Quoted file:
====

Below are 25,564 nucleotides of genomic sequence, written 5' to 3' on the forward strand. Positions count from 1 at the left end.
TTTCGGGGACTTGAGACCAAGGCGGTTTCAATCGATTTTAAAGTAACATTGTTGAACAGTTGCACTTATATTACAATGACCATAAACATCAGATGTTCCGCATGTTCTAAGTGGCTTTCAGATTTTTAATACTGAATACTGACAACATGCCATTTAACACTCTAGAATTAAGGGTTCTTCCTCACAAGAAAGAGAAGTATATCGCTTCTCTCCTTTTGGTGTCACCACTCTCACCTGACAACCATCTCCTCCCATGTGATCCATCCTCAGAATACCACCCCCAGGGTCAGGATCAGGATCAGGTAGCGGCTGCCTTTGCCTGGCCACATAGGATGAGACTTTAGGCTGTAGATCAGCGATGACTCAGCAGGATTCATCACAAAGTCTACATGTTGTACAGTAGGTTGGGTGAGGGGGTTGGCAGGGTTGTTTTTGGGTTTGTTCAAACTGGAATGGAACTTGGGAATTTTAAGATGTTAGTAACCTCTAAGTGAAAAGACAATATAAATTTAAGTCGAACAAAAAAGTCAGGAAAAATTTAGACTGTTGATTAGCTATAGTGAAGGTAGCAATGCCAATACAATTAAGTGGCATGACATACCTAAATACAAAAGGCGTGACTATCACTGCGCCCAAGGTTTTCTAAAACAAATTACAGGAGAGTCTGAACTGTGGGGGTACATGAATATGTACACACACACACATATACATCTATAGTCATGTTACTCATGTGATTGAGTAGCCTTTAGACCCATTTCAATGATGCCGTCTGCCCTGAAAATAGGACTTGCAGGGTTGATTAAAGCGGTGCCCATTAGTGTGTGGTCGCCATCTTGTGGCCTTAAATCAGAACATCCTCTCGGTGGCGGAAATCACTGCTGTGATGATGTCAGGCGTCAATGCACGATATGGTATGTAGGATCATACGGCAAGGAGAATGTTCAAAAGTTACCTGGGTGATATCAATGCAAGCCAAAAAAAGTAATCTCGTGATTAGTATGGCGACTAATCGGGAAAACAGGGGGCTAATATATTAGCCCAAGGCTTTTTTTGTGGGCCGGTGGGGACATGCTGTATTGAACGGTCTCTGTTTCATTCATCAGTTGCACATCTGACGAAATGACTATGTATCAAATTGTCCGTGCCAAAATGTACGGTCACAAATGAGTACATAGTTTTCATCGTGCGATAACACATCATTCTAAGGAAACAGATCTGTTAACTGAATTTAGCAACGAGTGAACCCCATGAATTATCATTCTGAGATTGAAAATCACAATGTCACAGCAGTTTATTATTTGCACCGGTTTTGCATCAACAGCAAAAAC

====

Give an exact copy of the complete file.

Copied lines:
Below are 25,564 nucleotides of genomic sequence, written 5' to 3' on the forward strand. Positions count from 1 at the left end.
TTTCGGGGACTTGAGACCAAGGCGGTTTCAATCGATTTTAAAGTAACATTGTTGAACAGTTGCACTTATATTACAATGACCATAAACATCAGATGTTCCGCATGTTCTAAGTGGCTTTCAGATTTTTAATACTGAATACTGACAACATGCCATTTAACACTCTAGAATTAAGGGTTCTTCCTCACAAGAAAGAGAAGTATATCGCTTCTCTCCTTTTGGTGTCACCACTCTCACCTGACAACCATCTCCTCCCATGTGATCCATCCTCAGAATACCACCCCCAGGGTCAGGATCAGGATCAGGTAGCGGCTGCCTTTGCCTGGCCACATAGGATGAGACTTTAGGCTGTAGATCAGCGATGACTCAGCAGGATTCATCACAAAGTCTACATGTTGTACAGTAGGTTGGGTGAGGGGGTTGGCAGGGTTGTTTTTGGGTTTGTTCAAACTGGAATGGAACTTGGGAATTTTAAGATGTTAGTAACCTCTAAGTGAAAAGACAATATAAATTTAAGTCGAACAAAAAAGTCAGGAAAAATTTAGACTGTTGATTAGCTATAGTGAAGGTAGCAATGCCAATACAATTAAGTGGCATGACATACCTAAATACAAAAGGCGTGACTATCACTGCGCCCAAGGTTTTCTAAAACAAATTACAGGAGAGTCTGAACTGTGGGGGTACATGAATATGTACACACACACACATATACATCTATAGTCATGTTACTCATGTGATTGAGTAGCCTTTAGACCCATTTCAATGATGCCGTCTGCCCTGAAAATAGGACTTGCAGGGTTGATTAAAGCGGTGCCCATTAGTGTGTGGTCGCCATCTTGTGGCCTTAAATCAGAACATCCTCTCGGTGGCGGAAATCACTGCTGTGATGATGTCAGGCGTCAATGCACGATATGGTATGTAGGATCATACGGCAAGGAGAATGTTCAAAAGTTACCTGGGTGATATCAATGCAAGCCAAAAAAAGTAATCTCGTGATTAGTATGGCGACTAATCGGGAAAACAGGGGGCTAATATATTAGCCCAAGGCTTTTTTTGTGGGCCGGTGGGGACATGCTGTATTGAACGGTCTCTGTTTCATTCATCAGTTGCACATCTGACGAAATGACTATGTATCAAATTGTCCGTGCCAAAATGTACGGTCACAAATGAGTACATAGTTTTCATCGTGCGATAACACATCATTCTAAGGAAACAGATCTGTTAACTGAATTTAGCAACGAGTGAACCCCATGAATTATCATTCTGAGATTGAAAATCACAATGTCACAGCAGTTTATTATTTGCACCGGTTTTGCATCAACAGCAAAAAC